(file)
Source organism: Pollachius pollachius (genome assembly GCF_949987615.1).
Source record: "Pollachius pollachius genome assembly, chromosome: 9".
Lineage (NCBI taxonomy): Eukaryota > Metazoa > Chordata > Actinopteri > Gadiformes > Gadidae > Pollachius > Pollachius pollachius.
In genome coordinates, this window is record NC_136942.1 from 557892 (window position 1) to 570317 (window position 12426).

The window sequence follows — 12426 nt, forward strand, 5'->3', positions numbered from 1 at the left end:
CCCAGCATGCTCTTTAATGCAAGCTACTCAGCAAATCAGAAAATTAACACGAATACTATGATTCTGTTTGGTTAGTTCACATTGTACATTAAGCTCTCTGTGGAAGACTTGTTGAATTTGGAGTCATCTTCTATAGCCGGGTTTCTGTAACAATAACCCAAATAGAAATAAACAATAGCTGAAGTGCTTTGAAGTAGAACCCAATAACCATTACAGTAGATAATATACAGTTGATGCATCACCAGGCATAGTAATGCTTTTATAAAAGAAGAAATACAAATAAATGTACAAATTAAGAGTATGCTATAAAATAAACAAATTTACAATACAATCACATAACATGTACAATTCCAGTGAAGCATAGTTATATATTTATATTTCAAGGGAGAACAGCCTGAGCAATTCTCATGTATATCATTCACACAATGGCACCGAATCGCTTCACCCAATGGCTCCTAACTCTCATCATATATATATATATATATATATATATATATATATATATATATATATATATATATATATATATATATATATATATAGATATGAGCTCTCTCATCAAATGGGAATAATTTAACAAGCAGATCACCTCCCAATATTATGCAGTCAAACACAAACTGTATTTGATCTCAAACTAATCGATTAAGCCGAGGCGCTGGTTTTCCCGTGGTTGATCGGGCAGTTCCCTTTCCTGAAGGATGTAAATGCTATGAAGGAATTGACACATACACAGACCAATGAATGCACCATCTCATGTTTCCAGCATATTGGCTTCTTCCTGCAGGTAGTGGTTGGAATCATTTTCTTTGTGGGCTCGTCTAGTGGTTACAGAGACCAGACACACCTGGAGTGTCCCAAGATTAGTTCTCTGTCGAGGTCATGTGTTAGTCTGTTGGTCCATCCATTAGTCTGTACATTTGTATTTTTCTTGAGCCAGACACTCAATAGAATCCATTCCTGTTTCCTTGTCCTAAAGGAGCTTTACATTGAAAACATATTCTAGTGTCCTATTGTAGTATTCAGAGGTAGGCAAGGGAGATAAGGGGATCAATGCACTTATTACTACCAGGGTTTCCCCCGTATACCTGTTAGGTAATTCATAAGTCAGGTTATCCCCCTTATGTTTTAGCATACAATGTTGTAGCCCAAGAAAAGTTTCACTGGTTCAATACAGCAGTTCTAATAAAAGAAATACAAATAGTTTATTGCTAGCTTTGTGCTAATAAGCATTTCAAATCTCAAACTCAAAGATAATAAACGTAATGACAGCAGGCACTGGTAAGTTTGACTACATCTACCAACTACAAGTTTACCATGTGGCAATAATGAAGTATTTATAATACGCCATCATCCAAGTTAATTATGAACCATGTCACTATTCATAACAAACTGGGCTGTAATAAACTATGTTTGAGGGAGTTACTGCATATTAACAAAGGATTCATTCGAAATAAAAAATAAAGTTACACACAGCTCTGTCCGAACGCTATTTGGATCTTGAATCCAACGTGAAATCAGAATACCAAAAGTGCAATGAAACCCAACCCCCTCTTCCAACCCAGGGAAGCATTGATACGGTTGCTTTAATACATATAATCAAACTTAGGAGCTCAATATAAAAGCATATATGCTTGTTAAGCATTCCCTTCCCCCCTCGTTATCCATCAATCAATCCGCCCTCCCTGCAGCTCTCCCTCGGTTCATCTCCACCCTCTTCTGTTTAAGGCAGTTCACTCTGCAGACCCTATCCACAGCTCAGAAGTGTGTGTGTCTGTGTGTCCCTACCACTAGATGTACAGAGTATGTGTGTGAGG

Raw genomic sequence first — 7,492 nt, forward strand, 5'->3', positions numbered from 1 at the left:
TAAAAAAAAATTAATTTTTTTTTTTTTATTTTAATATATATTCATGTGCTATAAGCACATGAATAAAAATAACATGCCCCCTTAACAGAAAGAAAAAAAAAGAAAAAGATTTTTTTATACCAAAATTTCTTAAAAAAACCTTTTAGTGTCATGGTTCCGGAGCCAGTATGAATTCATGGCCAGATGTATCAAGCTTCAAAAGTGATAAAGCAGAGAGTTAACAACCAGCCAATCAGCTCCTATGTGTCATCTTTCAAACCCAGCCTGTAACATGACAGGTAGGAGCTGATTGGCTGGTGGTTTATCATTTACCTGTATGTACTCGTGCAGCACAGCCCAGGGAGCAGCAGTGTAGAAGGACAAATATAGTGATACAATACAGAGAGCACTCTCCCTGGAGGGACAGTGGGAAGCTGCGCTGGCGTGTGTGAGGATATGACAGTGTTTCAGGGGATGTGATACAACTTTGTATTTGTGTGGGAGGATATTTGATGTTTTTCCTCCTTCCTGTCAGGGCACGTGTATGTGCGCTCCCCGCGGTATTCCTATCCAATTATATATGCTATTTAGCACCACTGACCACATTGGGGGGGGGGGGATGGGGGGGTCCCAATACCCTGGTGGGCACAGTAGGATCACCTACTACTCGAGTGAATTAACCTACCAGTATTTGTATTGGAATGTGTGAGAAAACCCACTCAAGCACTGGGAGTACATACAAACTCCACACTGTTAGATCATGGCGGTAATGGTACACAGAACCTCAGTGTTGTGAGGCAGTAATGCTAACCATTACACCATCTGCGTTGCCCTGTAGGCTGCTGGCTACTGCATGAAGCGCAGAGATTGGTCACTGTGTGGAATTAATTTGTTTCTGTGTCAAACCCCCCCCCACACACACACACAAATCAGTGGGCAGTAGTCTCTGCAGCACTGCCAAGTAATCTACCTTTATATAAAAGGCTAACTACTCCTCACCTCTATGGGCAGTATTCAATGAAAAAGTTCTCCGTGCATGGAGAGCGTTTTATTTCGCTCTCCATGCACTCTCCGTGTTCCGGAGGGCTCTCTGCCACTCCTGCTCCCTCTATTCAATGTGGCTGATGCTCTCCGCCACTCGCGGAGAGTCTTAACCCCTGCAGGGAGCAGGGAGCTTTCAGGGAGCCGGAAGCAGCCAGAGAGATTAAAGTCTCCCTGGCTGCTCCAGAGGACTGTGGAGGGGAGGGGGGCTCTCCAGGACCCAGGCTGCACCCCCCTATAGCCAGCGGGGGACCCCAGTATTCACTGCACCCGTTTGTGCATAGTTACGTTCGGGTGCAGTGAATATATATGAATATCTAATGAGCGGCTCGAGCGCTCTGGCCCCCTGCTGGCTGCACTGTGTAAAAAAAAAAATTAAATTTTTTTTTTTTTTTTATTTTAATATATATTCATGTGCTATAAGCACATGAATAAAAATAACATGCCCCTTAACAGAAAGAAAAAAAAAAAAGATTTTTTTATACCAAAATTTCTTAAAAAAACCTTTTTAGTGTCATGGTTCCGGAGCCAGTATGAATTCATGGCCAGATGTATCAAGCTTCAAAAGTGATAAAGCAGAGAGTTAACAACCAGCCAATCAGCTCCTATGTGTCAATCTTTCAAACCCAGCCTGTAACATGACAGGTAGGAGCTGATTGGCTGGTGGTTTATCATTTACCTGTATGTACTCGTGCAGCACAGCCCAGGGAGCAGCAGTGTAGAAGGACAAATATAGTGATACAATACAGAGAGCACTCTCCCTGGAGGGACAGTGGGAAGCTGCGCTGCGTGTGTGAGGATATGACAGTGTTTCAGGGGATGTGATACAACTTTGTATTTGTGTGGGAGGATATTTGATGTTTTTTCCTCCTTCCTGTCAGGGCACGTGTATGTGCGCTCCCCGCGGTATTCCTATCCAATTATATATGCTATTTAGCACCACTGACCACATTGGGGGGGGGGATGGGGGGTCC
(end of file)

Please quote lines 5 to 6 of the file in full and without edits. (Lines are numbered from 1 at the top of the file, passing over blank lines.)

The window sequence follows — 12426 nt, forward strand, 5'->3', positions numbered from 1 at the left end:
CCCAGCATGCTCTTTAATGCAAGCTACTCAGCAAATCAGAAAATTAACACGAATACTATGATTCTGTTTGGTTAGTTCACATTGTACATTAAGCTCTCTGTGGAAGACTTGTTGAATTTGGAGTCATCTTCTATAGCCGGGTTTCTGTAACAATAACCCAAATAGAAATAAACAATAGCTGAAGTGCTTTGAAGTAGAACCCAATAACCATTACAGTAGATAATATACAGTTGATGCATCACCAGGCATAGTAATGCTTTTATAAAAGAAGAAATACAAATAAATGTACAAATTAAGAGTATGCTATAAAATAAACAAATTTACAATACAATCACATAACATGTACAATTCCAGTGAAGCATAGTTATATATTTATATTTCAAGGGAGAACAGCCTGAGCAATTCTCATGTATATCATTCACACAATGGCACCGAATCGCTTCACCCAATGGCTCCTAACTCTCATCATATATATATATATATATATATATATATATATATATATATATATATATATATATATATATATATATATATATATAGATATGAGCTCTCTCATCAAATGGGAATAATTTAACAAGCAGATCACCTCCCAATATTATGCAGTCAAACACAAACTGTATTTGATCTCAAACTAATCGATTAAGCCGAGGCGCTGGTTTTCCCGTGGTTGATCGGGCAGTTCCCTTTCCTGAAGGATGTAAATGCTATGAAGGAATTGACACATACACAGACCAATGAATGCACCATCTCATGTTTCCAGCATATTGGCTTCTTCCTGCAGGTAGTGGTTGGAATCATTTTCTTTGTGGGCTCGTCTAGTGGTTACAGAGACCAGACACACCTGGAGTGTCCCAAGATTAGTTCTCTGTCGAGGTCATGTGTTAGTCTGTTGGTCCATCCATTAGTCTGTACATTTGTATTTTTCTTGAGCCAGACACTCAATAGAATCCATTCCTGTTTCCTTGTCCTAAAGGAGCTTTACATTGAAAACATATTCTAGTGTCCTATTGTAGTATTCAGAGGTAGGCAAGGGAGATAAGGGGATCAATGCACTTATTACTACCAGGGTTTCCCCCGTATACCTGTTAGGTAATTCATAAGTCAGGTTATCCCCCTTATGTTTTAGCATACAATGTTGTAGCCCAAGAAAAGTTTCACTGGTTCAATACAGCAGTTCTAATAAAAGAAATACAAATAGTTTATTGCTAGCTTTGTGCTAATAAGCATTTCAAATCTCAAACTCAAAGATAATAAACGTAATGACAGCAGGCACTGGTAAGTTTGACTACATCTACCAACTACAAGTTTACCATGTGGCAATAATGAAGTATTTATAATACGCCATCATCCAAGTTAATTATGAACCATGTCACTATTCATAACAAACTGGGCTGTAATAAACTATGTTTGAGGGAGTTACTGCATATTAACAAAGGATTCATTCGAAATAAAAAATAAAGTTACACACAGCTCTGTCCGAACGCTATTTGGATCTTGAATCCAACGTGAAATCAGAATACCAAAAGTGCAATGAAACCCAACCCCCTCTTCCAACCCAGGGAAGCATTGATACGGTTGCTTTAATACATATAATCAAACTTAGGAGCTCAATATAAAAGCATATATGCTTGTTAAGCATTCCCTTCCCCCCTCGTTATCCATCAATCAATCCGCCCTCCCTGCAGCTCTCCCTCGGTTCATCTCCACCCTCTTCTGTTTAAGGCAGTTCACTCTGCAGACCCTATCCACAGCTCAGAAGTGTGTGTGTCTGTGTGTCCCTACCACTAGATGTACAGAGTATGTGTGTGAGG